Excerpted from Click for Joy: Questions and Answers from Clicker Trainers and their Dogs by Melissa Alexander, an unparalleled guide to the concepts of clicker training.
Q: I have a new puppy, and she wants to chew on everything, including me. What can I do?
A: Puppy mouthing is 100% natural dog behavior. It's not dominance. It's not meanness. It's a puppy being a puppy, roughhousing with parents and littermates or with human substitutes. Rather than "no bite," I strongly, strongly urge you to teach your puppy bite inhibition instead. Bite inhibition means training for a "soft mouth." It teaches your pup to use his mouth gently with people.
Bite inhibition training
Dogs have one defense—their teeth. Every dog can bite. If frightened enough, or in pain or threatened, your dog will bite. That doesn't in any way make him a "bad" dog. It makes him a dog. It's your responsibility, therefore, to teach your dog that humans are fragile. If you teach your dog bite inhibition, that training will carry over even if he's later in a position where he feels forced to bite.
Dr. Ian Dunbar, an expert in the field, tells a story of a bite incident he had to assess. A golden retriever therapy dog was leaving a nursing home when his tail was accidentally shut in a car door. The owner went to help and the dog delivered four severe bites before she could react. Dunbar wasn't the least bit surprised by the dog's response. The dog got his tail shut in a car door! Of course he bit! What shocked Dunbar was that a dog with no bite inhibition training was being used as a therapy dog.
"But he's never bitten before." Of course not. And barring such an incident he probably never would have. But an accident is just that. An accident. Unpredicted. What if something similar had happened in the nursing home? A dog that's had bite inhibition training from puppyhood is less likely to cause serious damage even under severe provocation.
According to Dunbar, there are four stages in bite inhibition training. The first two involve decreasing the force in the bites; the second two stages involve decreasing the frequency of the bites. The training must be done in that order. If you try to decrease the frequency first, the dog won't learn to soften his bite.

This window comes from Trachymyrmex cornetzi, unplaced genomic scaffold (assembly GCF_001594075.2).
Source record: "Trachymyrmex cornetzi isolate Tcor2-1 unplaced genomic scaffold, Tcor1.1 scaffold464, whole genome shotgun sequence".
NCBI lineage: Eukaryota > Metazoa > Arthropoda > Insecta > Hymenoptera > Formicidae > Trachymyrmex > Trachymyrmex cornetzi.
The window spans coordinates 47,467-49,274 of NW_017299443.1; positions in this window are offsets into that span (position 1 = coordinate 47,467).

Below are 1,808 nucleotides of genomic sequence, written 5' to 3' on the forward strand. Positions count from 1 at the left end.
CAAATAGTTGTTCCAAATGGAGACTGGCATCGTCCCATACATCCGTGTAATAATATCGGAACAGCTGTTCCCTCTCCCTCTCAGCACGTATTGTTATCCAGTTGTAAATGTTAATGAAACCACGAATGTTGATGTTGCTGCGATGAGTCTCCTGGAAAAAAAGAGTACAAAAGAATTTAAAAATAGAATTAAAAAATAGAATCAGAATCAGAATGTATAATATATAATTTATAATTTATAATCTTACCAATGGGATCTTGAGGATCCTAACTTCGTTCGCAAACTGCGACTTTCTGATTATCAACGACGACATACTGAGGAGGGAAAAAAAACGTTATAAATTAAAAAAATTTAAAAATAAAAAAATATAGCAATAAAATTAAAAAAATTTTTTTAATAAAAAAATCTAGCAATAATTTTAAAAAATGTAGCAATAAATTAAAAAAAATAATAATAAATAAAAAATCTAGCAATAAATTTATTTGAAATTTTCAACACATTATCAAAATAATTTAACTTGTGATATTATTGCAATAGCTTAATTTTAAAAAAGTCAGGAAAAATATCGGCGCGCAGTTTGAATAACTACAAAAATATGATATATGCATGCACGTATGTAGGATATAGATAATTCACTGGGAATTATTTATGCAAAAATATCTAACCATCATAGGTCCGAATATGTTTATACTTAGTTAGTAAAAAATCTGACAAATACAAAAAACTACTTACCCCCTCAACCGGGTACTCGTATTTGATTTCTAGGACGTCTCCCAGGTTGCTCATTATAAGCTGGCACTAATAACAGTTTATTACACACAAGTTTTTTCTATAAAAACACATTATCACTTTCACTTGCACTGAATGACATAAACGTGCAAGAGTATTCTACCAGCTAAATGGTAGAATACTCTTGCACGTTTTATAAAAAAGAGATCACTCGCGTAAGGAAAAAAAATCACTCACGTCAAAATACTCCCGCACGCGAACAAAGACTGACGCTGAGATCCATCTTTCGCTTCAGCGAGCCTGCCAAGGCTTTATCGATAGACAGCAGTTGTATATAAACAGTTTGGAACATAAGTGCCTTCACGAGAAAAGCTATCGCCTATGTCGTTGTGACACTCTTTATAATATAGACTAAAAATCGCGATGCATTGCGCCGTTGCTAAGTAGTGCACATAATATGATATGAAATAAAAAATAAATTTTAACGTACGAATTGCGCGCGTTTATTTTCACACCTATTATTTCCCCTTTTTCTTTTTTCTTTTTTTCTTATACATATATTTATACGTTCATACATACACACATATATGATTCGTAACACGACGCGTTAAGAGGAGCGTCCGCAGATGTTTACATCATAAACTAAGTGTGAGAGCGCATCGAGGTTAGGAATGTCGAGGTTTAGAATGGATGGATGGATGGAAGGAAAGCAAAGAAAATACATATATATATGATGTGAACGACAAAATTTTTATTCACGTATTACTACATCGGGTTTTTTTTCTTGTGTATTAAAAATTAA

Because bite inhibition works by shaping natural play behavior, this kind of training should begin during your first, spontaneous interactions with your puppy and continue in more structured play/training sessions as he grows.
- "No painful bites." Ninety percent of puppies will stop mouthing in mid-bite if you give a high-pitched squeal or yelp. Then you praise the dog and reinforce by continuing to play. The other ten percent—and puppies who are tired or over-stimulated—will escalate their behavior instead of stopping. This requires you to confine the puppy or end the game. Remove all attention. Bite inhibition training does not require any added aversive—yelling, "popping" the dog on the nose or under the chin, shoving your hand down his throat, or spraying him with water.
- Eliminate all pressure. Gradually shape the dog to "gum you to death." (Service dog trainers do this routinely, because service dogs often have to use their mouths to manipulate human limbs.) Set a limit of how hard the dog can bite during play/training sessions. If he bites harder, yelp. Gradually set your limit for softer and softer bites. Move at a pace that ensures that the pup can be successful most of the time. A big jump in criteria is confusing and frustrating to the dog.
- "When I say stop, you stop." Teach cues for "take it," "leave it," and "drop it." Be able to both start and stop the game on your own terms.
- "You may never touch a human with your muzzle unless invited." Put the bite inhibition behaviors you have taught under complete stimulus control. Stimulus control means the behavior happens on cue and only on cue.
Coping with puppy mouthing in the meantime
Although bite inhibition is a vital lesson, making it a training goal doesn't mean you have to tolerate constant puppy mouthing. Puppy teeth hurt!
Work on bite inhibition only when your pup is calm and you have time to sit on the floor and play gently. If the pup bites too hard, yelp. If he backs off, reinforce with calming pats and more interaction. If he gets too excited and bites harder, end the game immediately.
To end the game, you must be able to get away from the puppy with as little fuss or attention as possible. Even negative attention is attention. It's often helpful to have the puppy tethered, so you can simply move back out of his reach. Or play with him in a confined area and simply stand up and leave that space when he bites too hard.
The rest of the time, deal with mouthing by redirecting the puppy to acceptable chew toys. Literally surround yourself with chew toys, so you can stuff them in his mouth, one after the other, until he gets the message that you are not going to let him chew on you.
Puppy mouthing never requires anything more aversive than time outs or withdrawal of attention. Work on bite inhibition when you can, and at other times redirect or end the game. Physical aversives are confusing, unfair, and unnecessary.
You can read more about puppy nipping in the clicker approach to puppy nipping by Karen Pryor.